Keep yourself safe from fraud
At J.P. Morgan, protecting your information and assets is our top priority. While we deploy sophisticated fraud prevention strategies, you are an integral component to preventing fraudulent activity.
What does fraud look like and how does it happen?
To improve your security posture and mitigate fraud risk, it is vital for you to understand the ways fraudsters can trick you into performing actions or divulging confidential information—as well as to understand best practices to prevent against identity theft.
- Email Compromise: Fraudsters go to great lengths to socially engineer you and/or your employees by researching you, your company and individuals who process wire transfers on your behalf. By mimicking you or your trusted associates, they use language specific to you and/or your company to ask for funds to be sent to accounts under their control.
- Social Engineering: Fraudsters deceive individuals into providing confidential or sensitive information via email (phishing), phone (vishing) or text message (SMSing) by claiming to be a trusted associate or organization. JPMorgan Chase will never ask you to disclose confidential information/credentials in an email or text message. We will also never ask you to move money into a new account via email, phone or text message.
- Wire and ACH Fraud: Wire fraud occurs when a fraudster transfers funds to an account unbeknownst to the account holder, or when the account holder unintentionally sends a wire transfer to a fraudulent account. ACH fraud occurs when an account is accessed for unauthorized ACH payments (debits).
- Online Banking Fraud: Online banking fraud occurs when malicious software, also known as malware, is installed on your computer. Through viruses, keystroke loggers, ransomware or other types of malware, fraudsters gather confidential account credentials and financial information.
- Remote Access: Fraudsters can gain remote access to your computer through malware or phishing attempts claiming to be reputable virus protection providers. With this access, fraudsters can take over your computer and complete transactions without your knowledge.
Top 10 actions you can take to protect yourself from fraud
Money movement and online banking
1. Always validate payment instructions by calling the originator on a known number when instructions are received via email, even if the email is from a senior member of the company or a trusted vendor
2. Check your online banking accounts for unauthorized activity periodically, and set up online alerts to notify you of account changes and transactions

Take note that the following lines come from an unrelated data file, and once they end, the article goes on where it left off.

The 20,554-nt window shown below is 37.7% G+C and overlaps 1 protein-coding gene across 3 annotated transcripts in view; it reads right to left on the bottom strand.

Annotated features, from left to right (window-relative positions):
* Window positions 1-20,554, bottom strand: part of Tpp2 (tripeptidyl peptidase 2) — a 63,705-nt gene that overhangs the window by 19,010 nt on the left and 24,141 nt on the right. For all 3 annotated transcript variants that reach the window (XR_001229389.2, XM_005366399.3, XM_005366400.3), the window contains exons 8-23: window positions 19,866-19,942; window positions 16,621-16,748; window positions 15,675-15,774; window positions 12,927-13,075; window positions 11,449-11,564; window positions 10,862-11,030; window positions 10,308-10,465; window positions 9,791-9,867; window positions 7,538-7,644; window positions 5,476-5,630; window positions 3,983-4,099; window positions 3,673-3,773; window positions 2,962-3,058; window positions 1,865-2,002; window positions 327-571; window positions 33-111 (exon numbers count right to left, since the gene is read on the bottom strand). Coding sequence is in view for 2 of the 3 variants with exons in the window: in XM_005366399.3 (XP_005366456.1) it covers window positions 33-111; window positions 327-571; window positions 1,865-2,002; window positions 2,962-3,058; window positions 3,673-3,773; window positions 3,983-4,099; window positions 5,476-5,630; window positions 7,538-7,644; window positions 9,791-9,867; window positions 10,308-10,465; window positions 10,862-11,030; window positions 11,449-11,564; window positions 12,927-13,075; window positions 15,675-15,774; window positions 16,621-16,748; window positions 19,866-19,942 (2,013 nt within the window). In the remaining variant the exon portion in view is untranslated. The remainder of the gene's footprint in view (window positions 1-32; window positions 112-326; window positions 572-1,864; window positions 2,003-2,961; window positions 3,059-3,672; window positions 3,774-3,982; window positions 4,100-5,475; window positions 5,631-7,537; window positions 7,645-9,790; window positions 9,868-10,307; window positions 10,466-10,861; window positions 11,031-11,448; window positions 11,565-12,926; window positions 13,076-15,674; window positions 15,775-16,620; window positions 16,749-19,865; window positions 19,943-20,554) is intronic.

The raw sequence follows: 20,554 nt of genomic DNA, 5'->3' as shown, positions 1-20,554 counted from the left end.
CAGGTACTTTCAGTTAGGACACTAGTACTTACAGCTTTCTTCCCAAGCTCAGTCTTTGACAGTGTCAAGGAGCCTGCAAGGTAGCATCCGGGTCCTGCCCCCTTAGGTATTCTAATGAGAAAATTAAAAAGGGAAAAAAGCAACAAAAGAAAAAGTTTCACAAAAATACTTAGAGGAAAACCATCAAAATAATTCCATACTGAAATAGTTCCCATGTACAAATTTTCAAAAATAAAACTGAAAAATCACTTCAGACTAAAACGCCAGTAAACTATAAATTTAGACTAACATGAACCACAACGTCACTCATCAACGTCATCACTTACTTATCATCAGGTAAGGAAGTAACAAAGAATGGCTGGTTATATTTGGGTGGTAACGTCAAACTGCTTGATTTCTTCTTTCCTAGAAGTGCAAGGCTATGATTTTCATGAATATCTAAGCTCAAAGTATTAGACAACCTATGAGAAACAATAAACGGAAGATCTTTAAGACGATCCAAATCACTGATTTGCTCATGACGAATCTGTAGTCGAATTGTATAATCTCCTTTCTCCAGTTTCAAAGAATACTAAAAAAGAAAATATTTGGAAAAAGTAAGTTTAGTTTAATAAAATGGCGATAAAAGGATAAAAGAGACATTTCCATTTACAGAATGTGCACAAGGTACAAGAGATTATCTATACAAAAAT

3. Never share banking credentials and passwords, and never log in to your online banking accounts from a public computer or WiFi
4. Adopt multi-factor authentication for all online banking accounts, and always log off your online banking account when not in use
5. Do not preprint or include excess personal information on your checks, such as your SSN or phone number and keep the checks in a safe place
Computer, email and telephone
1. Ensure operating systems and data protection software on your computer and mobile devices, including anti-malware and anti-virus software, are up-to-date
2. Do not allow anyone to access your computer remotely
3. Be wary of the following red flags in emails:
• Spoofed email address
• Poor grammar or spelling
• Urgency around payment transmission
• Late changes of payment instructions
• Suspicious attachments or links
• Blurred company logo on an invoice
4. Do not assume a phone call is genuine because the person on the other end has your information; J.P. Morgan will never call to instruct you to move funds to a new account
5. Do not call or text an unknown phone number; call a known number (i.e., back of the credit card or your banking representative) to help prevent a possible fraud incident
J.P. Morgan will never:
- Ask you to log in to the same computer with more than one user’s credentials
- Ask you to repeatedly submit login credentials
- Contact you about online problems, such as logging in, if you haven’t contacted us first
- Request sensitive confidential information by email
If you believe you have been targeted by a fraud scheme or your login credentials have been compromised, please contact your J.P. Morgan team member.
This article is provided for educational and informational purposes only and is not intended, nor should it be relied upon, to address every aspect of the subject discussed herein. The information provided in this article is intended to help clients protect themselves from cyber fraud. It does not provide a comprehensive listing of all types of cyber fraud activities and it does not identify all types of cybersecurity best practices. You, your company or organization is responsible for determining how to best protect itself against cyber fraud activities and for selecting the cybersecurity best practices that are most appropriate to your needs. Any reproduction, retransmission, dissemination or other unauthorized use of this article or the information contained herein by any person or entity is strictly prohibited.